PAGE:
SpoilerTV - TV Spoilers

Hey all.

This section is now closed.

But don't despair, all Movie News that was posted here will now be posted on the main SpoilerTV Site here.

See you over there!

Golden Globes and The Social Network

Labels: , ,

By the time the dust had settled, one thing was clear: The Social Network would win Best Picture. In the mid-season exhibition round known as the Golden Globes, the Sorkin scriped/Fincher directed tale of fear and loathing in Silicon Valley came out on top, scoring three golden globe wins, and not just any three. The big three: Screenplay, Direction, Best Picture Drama.

Mark Zuckerberg might have been sitting at home, quietly hoping a biopic about somebody else would pull out a win.

Now there might have been some questions before. Some have wondered whether a more Academy-friendly movie like The King's Speech might pull of a surprising upset, or whether a late season push for The Fighter might pull a Crash and steal it.

But alas, those questions feel old already. The reign of The Social Network has begun. Now, if we were to go back to 2009, we would all be laughing about the concept that the "Facebook movie" is in fact the front runner for Best Picture. It seemed improbable, even ridiculous. The news that it was being produced by Kevin Spacey or starring Justin Timberlake didn't help.

Now here were are. A week away from the nominations being announced, and the big prize seems a foregone conclusion.

Or does it?

The Golden Globes is known as a terrible predictor of Oscar glory. Over the last 10 years, the Golden Globes has picked the same Best Picture (Drama) as the Academy Awards only 5 times.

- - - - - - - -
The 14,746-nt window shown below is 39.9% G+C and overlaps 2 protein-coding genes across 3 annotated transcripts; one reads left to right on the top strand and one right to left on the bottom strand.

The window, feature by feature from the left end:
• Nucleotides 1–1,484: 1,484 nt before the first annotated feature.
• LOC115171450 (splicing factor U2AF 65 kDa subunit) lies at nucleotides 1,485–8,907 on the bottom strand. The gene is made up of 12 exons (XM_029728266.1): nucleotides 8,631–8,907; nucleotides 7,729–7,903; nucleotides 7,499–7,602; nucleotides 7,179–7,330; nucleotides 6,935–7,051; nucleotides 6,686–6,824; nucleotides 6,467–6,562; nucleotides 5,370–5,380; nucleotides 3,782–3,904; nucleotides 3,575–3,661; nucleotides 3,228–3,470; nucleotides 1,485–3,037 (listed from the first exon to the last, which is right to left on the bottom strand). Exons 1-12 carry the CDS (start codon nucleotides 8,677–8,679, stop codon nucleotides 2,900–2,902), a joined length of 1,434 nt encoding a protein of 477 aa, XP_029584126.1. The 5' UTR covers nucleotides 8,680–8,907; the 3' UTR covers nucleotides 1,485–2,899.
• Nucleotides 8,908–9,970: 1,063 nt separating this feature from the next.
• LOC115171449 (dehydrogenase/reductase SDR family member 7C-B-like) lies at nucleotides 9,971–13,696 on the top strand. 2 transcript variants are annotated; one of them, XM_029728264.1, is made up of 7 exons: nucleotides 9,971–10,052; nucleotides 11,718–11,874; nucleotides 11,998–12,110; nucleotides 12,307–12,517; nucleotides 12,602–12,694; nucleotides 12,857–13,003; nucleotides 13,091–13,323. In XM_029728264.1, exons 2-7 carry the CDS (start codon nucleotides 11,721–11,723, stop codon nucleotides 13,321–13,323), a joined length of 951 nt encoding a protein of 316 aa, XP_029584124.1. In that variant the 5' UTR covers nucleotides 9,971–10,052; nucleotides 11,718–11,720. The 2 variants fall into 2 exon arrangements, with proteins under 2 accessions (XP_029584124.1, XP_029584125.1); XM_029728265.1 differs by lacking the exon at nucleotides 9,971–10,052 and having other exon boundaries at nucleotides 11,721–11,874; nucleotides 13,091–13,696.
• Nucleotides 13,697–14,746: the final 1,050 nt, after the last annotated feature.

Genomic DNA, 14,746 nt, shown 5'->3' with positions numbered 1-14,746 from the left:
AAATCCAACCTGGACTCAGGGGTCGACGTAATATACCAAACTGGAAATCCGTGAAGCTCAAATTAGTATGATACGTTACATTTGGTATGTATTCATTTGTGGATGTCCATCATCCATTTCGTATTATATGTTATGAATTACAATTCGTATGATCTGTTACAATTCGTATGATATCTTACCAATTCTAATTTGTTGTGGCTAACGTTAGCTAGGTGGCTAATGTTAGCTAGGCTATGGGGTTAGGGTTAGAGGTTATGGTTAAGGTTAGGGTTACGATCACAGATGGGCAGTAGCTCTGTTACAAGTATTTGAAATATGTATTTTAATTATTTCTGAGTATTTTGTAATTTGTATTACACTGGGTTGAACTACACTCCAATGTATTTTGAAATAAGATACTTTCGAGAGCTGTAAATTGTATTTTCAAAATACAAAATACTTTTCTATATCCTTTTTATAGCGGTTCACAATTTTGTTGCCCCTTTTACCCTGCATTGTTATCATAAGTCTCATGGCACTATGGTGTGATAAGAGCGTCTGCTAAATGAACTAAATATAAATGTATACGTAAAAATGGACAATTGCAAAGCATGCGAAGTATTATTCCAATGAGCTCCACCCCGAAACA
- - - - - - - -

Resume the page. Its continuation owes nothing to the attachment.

Ironically, the Golden Globes, when breaking from the Academy, picked the "classic" Oscar movie. Big budget Biopic The Aviator over the Academy's Million Dollar Baby. Controversial love story Brokeback Mountain instead of lower-budget Crash (which the Golden Globes did not even nominate).

What could account for these divergences? The easiest answer, of course, is that the Academy of Motion Picture Arts and Sciences is made of 6,000 professionals: Actors, writers, directors, etc. The Hollywood Foreign Press Associaion, however, is made up of just 90 journalists. A very small sample size for a gala that is trying to equal the Oscars. In truth, the HFPA will often make more popular choices, and not just because they can split the Best Picture Award into Musical or Drama (and let more… unique choices like "The Tourist" into the fray) but because it is what the Academy used to do.

There were days in the past when movies like Raiders of the Lost Ark or The Fugitive were legitimate Best Picture contenders. When a big crowd pleaser or blockbuster like Rocky or The Sting could win. Or going back even humorously far, when the movies that won "Outstanding Production" were the popular movies of the year: Wings, The Broadway Melody of 1929, It Happened One Night. The Golden Globes, more so than the modern Oscars, are following in those footsteps. 2009's Golden Globes went to the #1 grossing Drama (Avatar), and the #1 grossing comedy (The Hangover), respectively. They are trying to be the next Oscars, by going right to Oscar's roots in popular film.

Of course, this year's nominees aren't even in the box office conversation. Coming in at an unimpressive #34 is The Social Network. At a distant #104 is The Kids Are All Right. All signs point to the years when the Globes and the Oscars agree perfectly. Such as 2008, when both picked Slumdog Millionaire, or 2003 with Lord of the Rings: the Return of the King, or 2000 with Gladiator.

What does this all mean? Who knows? The inner workings of the minds of the 90 Hollywood Foreign Press Association members are as secret as the CIA-esque workings of Oscar balloting. In the end, only one film can be crowned champion.

Follow me on Twitter!

blog comments powered by Disqus